This tool is used to build scenes on a 45° forshortened grid. It allows precise snapping, and dropping objects accurately onto the grid. A companion tool was also created to help UV map the tile pieces used on the grid. These tools acted like a level editor, allowing rapid but precise creation of scenes.
A tool that allows scenes and character to be exported for use in the app or exported into a temporary location for easy testing. This tool also takes animation data setup inside the Maya scene and exports it as a text file for use in our custom built engine.
A number of websites were created for various different uses. Many were used inside our apps as information pages or as an in-app store page. Some pages were created to be supplemental to educational books published in conjunction with the British Museum. All were built to be responsive; scaling to different screen sizes and catering for different devices.
An app was required to be released on both mobile devices and the web. After determining that Unity's WebGL output was inadequate the app was ported from Unity to HTML5/JS using a game engine called Phaser. The code was all written in typescript which was helpful due to its similarity to c#.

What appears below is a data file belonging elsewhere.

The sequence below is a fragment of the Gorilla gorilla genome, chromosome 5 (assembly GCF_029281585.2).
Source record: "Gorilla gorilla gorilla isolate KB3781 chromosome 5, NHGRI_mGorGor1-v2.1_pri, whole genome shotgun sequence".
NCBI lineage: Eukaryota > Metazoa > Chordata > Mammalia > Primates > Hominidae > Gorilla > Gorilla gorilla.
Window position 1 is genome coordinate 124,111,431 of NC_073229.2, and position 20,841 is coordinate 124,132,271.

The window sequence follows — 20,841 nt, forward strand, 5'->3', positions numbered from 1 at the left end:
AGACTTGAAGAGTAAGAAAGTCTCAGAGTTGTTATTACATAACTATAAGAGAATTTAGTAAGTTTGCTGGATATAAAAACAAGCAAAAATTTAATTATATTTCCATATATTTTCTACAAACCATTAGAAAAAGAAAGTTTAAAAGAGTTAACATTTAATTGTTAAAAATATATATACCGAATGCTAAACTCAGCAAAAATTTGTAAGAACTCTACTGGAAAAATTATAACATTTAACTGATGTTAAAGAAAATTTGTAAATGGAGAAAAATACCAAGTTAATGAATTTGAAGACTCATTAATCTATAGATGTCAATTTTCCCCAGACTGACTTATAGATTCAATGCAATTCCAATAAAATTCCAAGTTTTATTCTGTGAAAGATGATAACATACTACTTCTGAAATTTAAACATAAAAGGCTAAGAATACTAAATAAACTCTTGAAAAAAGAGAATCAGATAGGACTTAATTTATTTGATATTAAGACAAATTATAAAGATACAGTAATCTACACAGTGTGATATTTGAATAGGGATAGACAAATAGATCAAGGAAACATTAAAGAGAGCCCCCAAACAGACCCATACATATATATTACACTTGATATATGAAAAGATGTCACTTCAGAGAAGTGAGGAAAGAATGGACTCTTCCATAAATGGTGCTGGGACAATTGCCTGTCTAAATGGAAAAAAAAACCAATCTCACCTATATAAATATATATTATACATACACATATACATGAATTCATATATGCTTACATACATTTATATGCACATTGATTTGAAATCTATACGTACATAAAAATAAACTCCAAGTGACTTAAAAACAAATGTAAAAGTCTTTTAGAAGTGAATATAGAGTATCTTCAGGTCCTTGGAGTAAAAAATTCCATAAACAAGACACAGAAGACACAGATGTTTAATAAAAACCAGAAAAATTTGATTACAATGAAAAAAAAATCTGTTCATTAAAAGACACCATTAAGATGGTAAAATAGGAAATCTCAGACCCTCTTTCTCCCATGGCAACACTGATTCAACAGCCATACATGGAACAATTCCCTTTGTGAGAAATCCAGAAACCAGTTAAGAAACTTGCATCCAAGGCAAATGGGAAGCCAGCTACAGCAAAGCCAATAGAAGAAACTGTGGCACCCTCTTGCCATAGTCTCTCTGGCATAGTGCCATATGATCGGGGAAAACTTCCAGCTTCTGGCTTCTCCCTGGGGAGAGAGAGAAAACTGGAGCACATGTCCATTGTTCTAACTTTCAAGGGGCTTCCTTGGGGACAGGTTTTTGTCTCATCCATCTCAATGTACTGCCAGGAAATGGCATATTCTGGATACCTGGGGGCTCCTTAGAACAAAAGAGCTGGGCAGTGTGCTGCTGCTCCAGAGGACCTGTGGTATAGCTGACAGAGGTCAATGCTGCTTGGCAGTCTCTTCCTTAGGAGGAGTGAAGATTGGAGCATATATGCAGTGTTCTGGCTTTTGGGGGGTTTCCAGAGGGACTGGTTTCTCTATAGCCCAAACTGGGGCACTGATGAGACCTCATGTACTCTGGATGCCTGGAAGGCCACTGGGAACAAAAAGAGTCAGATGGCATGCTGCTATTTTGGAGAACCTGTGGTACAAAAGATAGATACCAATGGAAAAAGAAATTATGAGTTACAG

A tool was partially written using web technologies that would have allowed us to sync up sfx to the animations, allowing us to output the timings in a game friendly format. In the end it wasn't required but it showed the possibility of building tools using web technology.
In addition to the areas outlined, other techniques and skills possessed include:
Below is a gallery displaying a selection of artwork created for games and apps, as well as personal artwork created for enjoyment and learning.
The videos below showcase character animations created by Andrew in conjunction with a colleague.
These stop motion trailers were created to promote 'Goldilocks and Little Bear' app and a series of colouring card books produced for the National Trust. All filming, editing and post production was undertaken by Andrew, the scene setup and animation was done in conjunction with a colleague..